Olympians In The Making

The Kaua‘i group representing Hui ‘O Hawai‘i includes Billie Jean “Mahina” Waiwaiole, Divine Navalta, coach Tamarine Carvalho, Archie Lanning and Kobe Bryant Iglesia.

Hui ‘O Hawai‘i Special Olympics Kaua‘i athletes are keeping on track with their training, as they prepare for the 2018 Special Olympics USA Games this summer.

Billie Jean “Mahina” Waiwaiole, Divine Navalta, Kobe Bryant Iglesia and Archie Lanning have their game faces on. Some practice hurling their bodies into the air running long jumps, while others hoist 6-pound balls in the air for shot put practice and race down the track, doing 100-meter dashes. They are the 808 Warriors Kapa‘a High School athletes who will head to Seattle to compete in the 2018 Special Olympics USA Games in July. And even though they may not yet have grasped the full extent of what it will mean to be a part of such a huge event, it’s clear that they are getting down to business.

“They hated me last Friday,” jokes coach Tamarine Carvalho.

She wants them to become better athletes, and her enthusiasm to do so is clear as she runs with them on the track at Vidinha Stadium, shouting words of encouragement during a recent training session. Carvalho will be escorting them to the summer competition and has them on a three-days-a-week training program.

Archie Lanning might be nearing his 50th birthday, but his running long jump is just as good as athletes half his age who he will be competing against at the 2018 Special Olympics USA Games.

“You should never be behind me. Ever,” she says to the adult athletes.

The level of athleticism that is required of those competing in the upcoming national event is a step above what these four Special Olympics athletes are used to. They each have their choice of competing in a number of different level-three track events — shot put, running long jump, 100and 200-meter dashes, and a 4×100 relay. Carvalho is also requiring them to set goals for each one they choose to participate in, like improving the 200-meter dash from 43 seconds to 35 seconds by the start of summer.

Iglesia is already well on his way to knocking out the competition, and besides his regular training, he also laces up his sneakers for regular runs around the neighborhood.

“I jog every morning during the weekends,” he says.

Their goals are ambitious, but Carvalho has no doubt they will be accomplished — something that Special Olympics is known to help facilitate. The 2018 Special Olympics USA Games is one way that these athletes are further inspired to be the best that they can be. The event, which happens every four years, will feature more than 4,000 athletes from all 50 states who are chosen by random computer selection process. They will compete in 14 Olympic-type team and individual sports, and some 70,000 spectators are expected to attend.

Coach Leona Sa McDermott helps Billie Jean “Mahina” Waiwaiole perfect her shot put.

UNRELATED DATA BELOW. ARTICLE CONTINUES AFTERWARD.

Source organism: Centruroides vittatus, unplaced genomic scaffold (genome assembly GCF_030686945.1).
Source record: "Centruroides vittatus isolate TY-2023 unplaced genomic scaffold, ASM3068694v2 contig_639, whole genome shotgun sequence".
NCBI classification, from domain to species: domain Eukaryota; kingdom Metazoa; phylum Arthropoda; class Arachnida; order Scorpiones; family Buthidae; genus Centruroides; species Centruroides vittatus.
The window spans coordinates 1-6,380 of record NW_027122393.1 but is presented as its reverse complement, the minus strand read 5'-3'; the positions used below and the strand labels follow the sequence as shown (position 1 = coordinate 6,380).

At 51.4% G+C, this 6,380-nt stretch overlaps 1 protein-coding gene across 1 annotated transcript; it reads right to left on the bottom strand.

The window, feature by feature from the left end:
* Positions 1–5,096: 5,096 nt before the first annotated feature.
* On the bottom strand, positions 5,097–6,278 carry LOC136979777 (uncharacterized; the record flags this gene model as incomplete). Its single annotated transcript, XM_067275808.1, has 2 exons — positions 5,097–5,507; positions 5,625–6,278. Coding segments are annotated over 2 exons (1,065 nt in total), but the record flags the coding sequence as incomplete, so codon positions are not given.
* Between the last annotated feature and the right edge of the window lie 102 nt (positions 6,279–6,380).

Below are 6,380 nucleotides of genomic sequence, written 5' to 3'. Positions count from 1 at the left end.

“It’s a really big deal,” says Carvalho.

What makes this year even more unique is that it’s the 50th anniversary of Special Olympics, and the first year that as many as four athletes from Kaua‘i are attending.

“That’s really huge,” says Carvalho. “They already get nervous just competing at UH for Summer Games. I don’t think they know the capacity of the number of spectators that will be there at the Husky stadium.”

They are part of the 21 athletes from across the state who are heading to Seattle to represent team Hui ‘O Hawai‘i. In fact, they recently gathered on O‘ahu for an inclusive sports training camp to help get their heads into the game and bond as a unified team.

“You are no longer Kaua‘i, you are now Team Hawai‘i, and you are one,” Carvalho tells them.

The Kapa‘a High School special education teacher, who has voluntarily coached for Special Olympics Kaua‘i for more than a decade, says it takes time and dedication to do what she does. She jokes that after every Summer Games on O‘ahu, she goes through a phase when she concludes that the stress, paperwork and fundraising efforts are too much for her to continue.

Divine Navalta practices the 100-meter dash, one of the events she will be competing in at the 2018 Special Olympics USA Games.

“I love my students; I love my athletes,” she says. “As much as you love them, every year I say, ‘I think this is it; I think I’m done.'”

But then she remembers the day she received her official coach shirt following special training on O‘ahu that reads “Inspire Greatness” on the back. She recalls walking onto the field one day during soccer practice with her new shirt on and feeling exceptionally proud of herself.

“I realized at that moment, the joke is on me,” she says. “Because the truth is, the athletes inspire greatness in you.”

That’s why she sticks it out. The athletes give her more than she could ever give them.

“What better place to be than to be around people who are going to make you a better person?” she muses.

Carvalho also coaches her own Special Olympics Kaua‘i delegation that includes 28 athletes from Kapa‘a High School. The activities they participate in throughout the year include bowling, track, soccer, swimming and bocce.

Waiwaiole, who’s been involved with Special Olympics Kaua‘i since elementary school, says she always gives it her all during every competition and she’s looking forward to the upcoming national event.

She particularly enjoys “giving so much aloha to people and saying, ‘Hi,’ and meeting new people.”

Carvalho admits that despite her athletes’ positive attitudes, she’s still nervous for them. But she reminds them that it’s not all about winning. In fact, Special Olympics’ motto, recited at every opening ceremony is, “Let me win, but if I cannot win, let me be brave in the attempt.”

And that’s all she can ask for. Of course, she’d love for them to take home the gold.

“But I want them to know that if they gave it their all, it doesn’t matter,” she says.

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